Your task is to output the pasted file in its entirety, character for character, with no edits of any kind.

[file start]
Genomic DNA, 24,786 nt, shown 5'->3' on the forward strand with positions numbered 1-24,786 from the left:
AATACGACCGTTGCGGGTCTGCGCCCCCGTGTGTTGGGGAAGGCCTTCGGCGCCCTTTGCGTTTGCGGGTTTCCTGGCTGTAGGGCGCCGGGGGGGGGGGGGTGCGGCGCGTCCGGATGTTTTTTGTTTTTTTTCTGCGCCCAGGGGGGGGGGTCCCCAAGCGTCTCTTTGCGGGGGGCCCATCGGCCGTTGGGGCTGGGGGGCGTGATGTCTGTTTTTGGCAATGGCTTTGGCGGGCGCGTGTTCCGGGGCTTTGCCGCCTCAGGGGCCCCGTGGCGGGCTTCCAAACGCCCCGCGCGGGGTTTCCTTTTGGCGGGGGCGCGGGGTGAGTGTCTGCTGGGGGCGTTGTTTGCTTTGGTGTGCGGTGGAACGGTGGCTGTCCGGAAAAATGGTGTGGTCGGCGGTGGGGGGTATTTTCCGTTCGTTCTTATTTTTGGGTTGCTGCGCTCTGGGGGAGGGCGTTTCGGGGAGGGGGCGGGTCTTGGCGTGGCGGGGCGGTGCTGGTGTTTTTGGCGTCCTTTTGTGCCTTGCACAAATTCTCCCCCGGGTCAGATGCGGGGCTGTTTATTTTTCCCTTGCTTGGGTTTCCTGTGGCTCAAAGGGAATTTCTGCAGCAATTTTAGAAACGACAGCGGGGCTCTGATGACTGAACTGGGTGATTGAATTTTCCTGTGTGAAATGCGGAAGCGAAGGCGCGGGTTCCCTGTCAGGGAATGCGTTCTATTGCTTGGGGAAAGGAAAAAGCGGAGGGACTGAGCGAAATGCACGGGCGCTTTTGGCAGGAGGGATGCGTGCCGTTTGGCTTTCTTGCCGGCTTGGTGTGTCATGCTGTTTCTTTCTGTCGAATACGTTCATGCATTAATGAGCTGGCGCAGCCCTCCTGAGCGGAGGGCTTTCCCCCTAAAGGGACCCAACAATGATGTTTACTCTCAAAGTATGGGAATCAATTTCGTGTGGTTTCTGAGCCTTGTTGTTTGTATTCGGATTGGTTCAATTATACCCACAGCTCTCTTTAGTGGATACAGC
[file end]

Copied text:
Genomic DNA, 24,786 nt, shown 5'->3' on the forward strand with positions numbered 1-24,786 from the left:
AATACGACCGTTGCGGGTCTGCGCCCCCGTGTGTTGGGGAAGGCCTTCGGCGCCCTTTGCGTTTGCGGGTTTCCTGGCTGTAGGGCGCCGGGGGGGGGGGGGTGCGGCGCGTCCGGATGTTTTTTGTTTTTTTTCTGCGCCCAGGGGGGGGGGTCCCCAAGCGTCTCTTTGCGGGGGGCCCATCGGCCGTTGGGGCTGGGGGGCGTGATGTCTGTTTTTGGCAATGGCTTTGGCGGGCGCGTGTTCCGGGGCTTTGCCGCCTCAGGGGCCCCGTGGCGGGCTTCCAAACGCCCCGCGCGGGGTTTCCTTTTGGCGGGGGCGCGGGGTGAGTGTCTGCTGGGGGCGTTGTTTGCTTTGGTGTGCGGTGGAACGGTGGCTGTCCGGAAAAATGGTGTGGTCGGCGGTGGGGGGTATTTTCCGTTCGTTCTTATTTTTGGGTTGCTGCGCTCTGGGGGAGGGCGTTTCGGGGAGGGGGCGGGTCTTGGCGTGGCGGGGCGGTGCTGGTGTTTTTGGCGTCCTTTTGTGCCTTGCACAAATTCTCCCCCGGGTCAGATGCGGGGCTGTTTATTTTTCCCTTGCTTGGGTTTCCTGTGGCTCAAAGGGAATTTCTGCAGCAATTTTAGAAACGACAGCGGGGCTCTGATGACTGAACTGGGTGATTGAATTTTCCTGTGTGAAATGCGGAAGCGAAGGCGCGGGTTCCCTGTCAGGGAATGCGTTCTATTGCTTGGGGAAAGGAAAAAGCGGAGGGACTGAGCGAAATGCACGGGCGCTTTTGGCAGGAGGGATGCGTGCCGTTTGGCTTTCTTGCCGGCTTGGTGTGTCATGCTGTTTCTTTCTGTCGAATACGTTCATGCATTAATGAGCTGGCGCAGCCCTCCTGAGCGGAGGGCTTTCCCCCTAAAGGGACCCAACAATGATGTTTACTCTCAAAGTATGGGAATCAATTTCGTGTGGTTTCTGAGCCTTGTTGTTTGTATTCGGATTGGTTCAATTATACCCACAGCTCTCTTTAGTGGATACAGC